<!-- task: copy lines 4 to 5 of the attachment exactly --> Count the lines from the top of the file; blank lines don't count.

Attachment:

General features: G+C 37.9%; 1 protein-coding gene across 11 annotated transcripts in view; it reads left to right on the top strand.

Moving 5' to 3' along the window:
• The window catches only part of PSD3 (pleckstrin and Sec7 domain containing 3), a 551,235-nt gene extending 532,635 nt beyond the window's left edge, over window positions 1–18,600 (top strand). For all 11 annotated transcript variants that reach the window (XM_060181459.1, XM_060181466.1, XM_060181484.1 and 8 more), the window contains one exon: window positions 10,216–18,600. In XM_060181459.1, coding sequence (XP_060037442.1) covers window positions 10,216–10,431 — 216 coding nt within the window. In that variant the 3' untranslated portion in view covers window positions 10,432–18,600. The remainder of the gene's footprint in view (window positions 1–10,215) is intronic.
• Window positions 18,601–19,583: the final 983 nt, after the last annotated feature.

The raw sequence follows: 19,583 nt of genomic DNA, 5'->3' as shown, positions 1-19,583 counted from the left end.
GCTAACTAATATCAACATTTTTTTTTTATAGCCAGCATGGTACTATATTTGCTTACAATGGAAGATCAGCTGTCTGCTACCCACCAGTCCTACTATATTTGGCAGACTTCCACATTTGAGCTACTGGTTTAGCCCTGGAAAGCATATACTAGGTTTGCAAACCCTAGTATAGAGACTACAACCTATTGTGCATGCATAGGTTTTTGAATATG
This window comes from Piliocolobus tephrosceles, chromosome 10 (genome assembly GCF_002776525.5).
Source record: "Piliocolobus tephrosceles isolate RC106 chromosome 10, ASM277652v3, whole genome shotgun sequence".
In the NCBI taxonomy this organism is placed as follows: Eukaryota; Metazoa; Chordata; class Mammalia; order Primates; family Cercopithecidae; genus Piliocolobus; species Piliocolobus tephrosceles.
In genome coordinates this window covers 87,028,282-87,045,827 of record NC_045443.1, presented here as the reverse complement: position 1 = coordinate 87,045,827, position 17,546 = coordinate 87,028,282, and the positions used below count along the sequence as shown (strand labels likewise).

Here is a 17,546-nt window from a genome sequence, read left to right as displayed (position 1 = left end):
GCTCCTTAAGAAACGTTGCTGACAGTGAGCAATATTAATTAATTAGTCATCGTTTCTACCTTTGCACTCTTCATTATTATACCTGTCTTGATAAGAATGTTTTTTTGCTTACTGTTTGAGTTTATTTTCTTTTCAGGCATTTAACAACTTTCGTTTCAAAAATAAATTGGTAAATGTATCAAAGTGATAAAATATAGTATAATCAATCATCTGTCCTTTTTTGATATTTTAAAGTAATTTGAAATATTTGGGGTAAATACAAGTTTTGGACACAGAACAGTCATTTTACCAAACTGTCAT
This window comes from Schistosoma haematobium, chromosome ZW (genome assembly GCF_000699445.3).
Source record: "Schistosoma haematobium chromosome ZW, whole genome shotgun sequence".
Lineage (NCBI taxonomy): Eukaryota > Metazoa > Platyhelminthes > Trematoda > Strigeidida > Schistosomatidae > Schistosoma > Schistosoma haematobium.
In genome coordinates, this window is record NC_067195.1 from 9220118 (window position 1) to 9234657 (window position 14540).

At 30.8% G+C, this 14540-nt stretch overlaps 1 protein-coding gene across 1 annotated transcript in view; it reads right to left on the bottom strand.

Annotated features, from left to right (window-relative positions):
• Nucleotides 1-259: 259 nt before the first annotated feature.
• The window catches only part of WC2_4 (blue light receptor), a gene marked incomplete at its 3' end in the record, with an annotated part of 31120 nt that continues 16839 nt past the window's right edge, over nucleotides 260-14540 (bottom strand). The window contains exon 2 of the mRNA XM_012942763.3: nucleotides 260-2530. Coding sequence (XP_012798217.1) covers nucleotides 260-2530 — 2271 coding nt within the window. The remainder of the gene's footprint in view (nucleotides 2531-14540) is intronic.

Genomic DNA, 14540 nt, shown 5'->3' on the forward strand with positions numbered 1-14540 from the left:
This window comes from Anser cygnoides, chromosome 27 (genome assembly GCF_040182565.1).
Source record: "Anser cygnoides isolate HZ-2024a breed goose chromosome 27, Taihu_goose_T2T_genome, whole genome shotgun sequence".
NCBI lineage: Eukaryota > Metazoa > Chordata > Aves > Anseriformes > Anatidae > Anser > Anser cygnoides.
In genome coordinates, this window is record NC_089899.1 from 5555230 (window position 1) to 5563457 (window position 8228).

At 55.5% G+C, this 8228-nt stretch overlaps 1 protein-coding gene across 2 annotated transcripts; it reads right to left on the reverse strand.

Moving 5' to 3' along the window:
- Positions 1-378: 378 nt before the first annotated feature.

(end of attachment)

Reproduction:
• Window positions 18,601–19,583: the final 983 nt, after the last annotated feature.

The raw sequence follows: 19,583 nt of genomic DNA, 5'->3' as shown, positions 1-19,583 counted from the left end.